the prayer oftha petition be amended so as to demand the dis-, missal of the libel, payment of the amount of the lien of Hawkins, or' the return of the vessel to him, and that the answers of the libellant and Crowley to the said petition stand as answers to such petition of intervention, and the issues raised thereby be set down for trial or referred. The motionis opposed by the libellant on the ground that, having taken the attitude of So "claimant" under the twenty-sixth rule, demanding the return of the vessel, and having given a bond under the act for the amount of the libellant's elaim, Hawkins cannot be allowed to change his position as that of a mere intervenor under the thirtyfourth rule. . An examination of the papers shows clearly that up to the time of this motion Hawkins has held no other attitude than that of a claimant in the technical sense, in accordance with the claim filed on September 22, 1879, and the bond then given by him for the return of the vessel to his possession. The effect of the bond was to release the vessel so far as respects the libellant's 'claim, and to substitute the obligations of the bond in its place. Hawkins, as a lienor in possession at the time of the arrest of the vessel, had an election either to appear as a technical claimant demanding possession of the (The Jenny Lind, 3 Blatchf. 513; 2 Conk. Adm. 203,) whereupon he would assume the situation of a defendant as respects the libellant, and as such would be required to answer the libel; or to intervene merely for his own interest, to have his claim paid out of the proceeds of the vessel or secured before her delivery to another claimant. The Nordstjernen, Swab. 260. The Harmonie, 1 Wm. Rob. 178: The Two Marys, 10 FED. REP. 919. In the latter case the petition of intervention stands in the nature of a libel, to which answers may be required from other parties in interest. The two modes of asserting such a lienor's claim are not harmonious, and should not be authorized at the same time as against the same party; certainly not without very strong reasons for such a course, and none such appear in this case as against the libellant, who asserts a lien upon the schooner for supplies furnished to her. Whether she is still in existence or not does not appear, and the libellant's remedy upon the bond given by Hawkins cannot be suffered to be impaired. As respects the libellant, therefore, no reason appearing for authorizing any change in the position as "claimant" up to this time a.sserted by Hawkins, the motion should be denied, and any issue as to the libellant's claims should be raised by way of answer to the libel.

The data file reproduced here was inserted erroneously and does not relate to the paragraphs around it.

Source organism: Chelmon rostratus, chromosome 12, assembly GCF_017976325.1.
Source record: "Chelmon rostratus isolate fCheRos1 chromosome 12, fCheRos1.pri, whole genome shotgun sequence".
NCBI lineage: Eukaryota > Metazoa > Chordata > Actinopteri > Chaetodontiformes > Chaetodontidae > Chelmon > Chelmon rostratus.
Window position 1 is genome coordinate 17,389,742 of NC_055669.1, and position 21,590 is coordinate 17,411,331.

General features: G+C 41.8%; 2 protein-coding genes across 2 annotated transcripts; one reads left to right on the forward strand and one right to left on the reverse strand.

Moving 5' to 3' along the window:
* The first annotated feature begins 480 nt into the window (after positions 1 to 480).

THE TWO MA:RYS.
As respects Crowley and his representatives the situation is different. He also appeared as technical "claimant" of the vessel, the master and owner of one-sixteenth, and averring that he that he was in possession at the time of her arrest by the marshal. Subsequently, upon December 31, 1879, upon his application and the consent of the other owners, the marshal was ordered to deliver possession of the vessel to Orowley,. up,on his filing a stipulation, in the sum of $7,000, conditioned "that the said vessel should be safely returned, without waste, deterioration, or encumbrance, to the custody of the marshal, under the process in this cause, if the court or any appellate court shall so order, and to await the final decree of the court or of the appellate court; or, in default of such return, if ordered, that the said Crowley will, if the court shall so order, deposit said sum of $7,000 with such depositary as the court shall direct, to be held subject to the same lien or claim on or in it which said Hawkins now has in and upon said vesseL" Under this order Crowley gave a stipulation with sureties as required, and received possession of the vessel from the marshal. The vessel, therefore, being no longer in the custody of the court, and the remedy of Hawkins being upon the stipulation given by Crowley, an adverse claimant of the vessel, it is manifest that the rights of the parties cannot be adjudicated without the determination of the amount of Hawkins' claim. A mere answer denying the rights asserted by Crowley would not determine the questions involved. A deposit of money under the stipulation would be but a security for Hawkins' claim, and the am6unt of his claim must necessarily be determined. The claimant, Hawkins, should therefore file his petition setting forth the amount and grounds of his claim, to which Crowley, or his representatives, he being deceased, or any other part owners of the vessel who may appear in time, will have leave to answer on filing stipulation for costs. An order may be entered in conformity with this decision.